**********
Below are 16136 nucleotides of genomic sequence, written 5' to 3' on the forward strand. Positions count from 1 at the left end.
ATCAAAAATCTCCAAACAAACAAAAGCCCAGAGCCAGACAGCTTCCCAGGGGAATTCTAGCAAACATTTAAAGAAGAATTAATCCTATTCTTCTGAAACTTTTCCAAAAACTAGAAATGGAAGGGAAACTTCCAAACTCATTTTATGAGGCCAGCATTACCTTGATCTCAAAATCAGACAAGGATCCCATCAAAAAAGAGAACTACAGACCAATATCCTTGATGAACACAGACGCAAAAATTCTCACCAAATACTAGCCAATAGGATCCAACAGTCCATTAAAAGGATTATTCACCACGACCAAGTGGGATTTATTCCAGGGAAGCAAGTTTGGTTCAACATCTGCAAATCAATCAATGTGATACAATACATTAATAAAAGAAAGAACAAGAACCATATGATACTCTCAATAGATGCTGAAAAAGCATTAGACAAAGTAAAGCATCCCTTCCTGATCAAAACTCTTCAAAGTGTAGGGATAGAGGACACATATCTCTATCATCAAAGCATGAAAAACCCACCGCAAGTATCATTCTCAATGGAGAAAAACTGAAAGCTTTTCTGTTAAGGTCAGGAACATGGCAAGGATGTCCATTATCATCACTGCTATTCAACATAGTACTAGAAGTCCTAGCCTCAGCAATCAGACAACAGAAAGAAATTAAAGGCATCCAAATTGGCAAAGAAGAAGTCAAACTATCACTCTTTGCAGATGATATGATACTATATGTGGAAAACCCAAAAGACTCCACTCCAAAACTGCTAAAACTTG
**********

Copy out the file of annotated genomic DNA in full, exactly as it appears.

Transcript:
Below are 16136 nucleotides of genomic sequence, written 5' to 3' on the forward strand. Positions count from 1 at the left end.
ATCAAAAATCTCCAAACAAACAAAAGCCCAGAGCCAGACAGCTTCCCAGGGGAATTCTAGCAAACATTTAAAGAAGAATTAATCCTATTCTTCTGAAACTTTTCCAAAAACTAGAAATGGAAGGGAAACTTCCAAACTCATTTTATGAGGCCAGCATTACCTTGATCTCAAAATCAGACAAGGATCCCATCAAAAAAGAGAACTACAGACCAATATCCTTGATGAACACAGACGCAAAAATTCTCACCAAATACTAGCCAATAGGATCCAACAGTCCATTAAAAGGATTATTCACCACGACCAAGTGGGATTTATTCCAGGGAAGCAAGTTTGGTTCAACATCTGCAAATCAATCAATGTGATACAATACATTAATAAAAGAAAGAACAAGAACCATATGATACTCTCAATAGATGCTGAAAAAGCATTAGACAAAGTAAAGCATCCCTTCCTGATCAAAACTCTTCAAAGTGTAGGGATAGAGGACACATATCTCTATCATCAAAGCATGAAAAACCCACCGCAAGTATCATTCTCAATGGAGAAAAACTGAAAGCTTTTCTGTTAAGGTCAGGAACATGGCAAGGATGTCCATTATCATCACTGCTATTCAACATAGTACTAGAAGTCCTAGCCTCAGCAATCAGACAACAGAAAGAAATTAAAGGCATCCAAATTGGCAAAGAAGAAGTCAAACTATCACTCTTTGCAGATGATATGATACTATATGTGGAAAACCCAAAAGACTCCACTCCAAAACTGCTAAAACTTG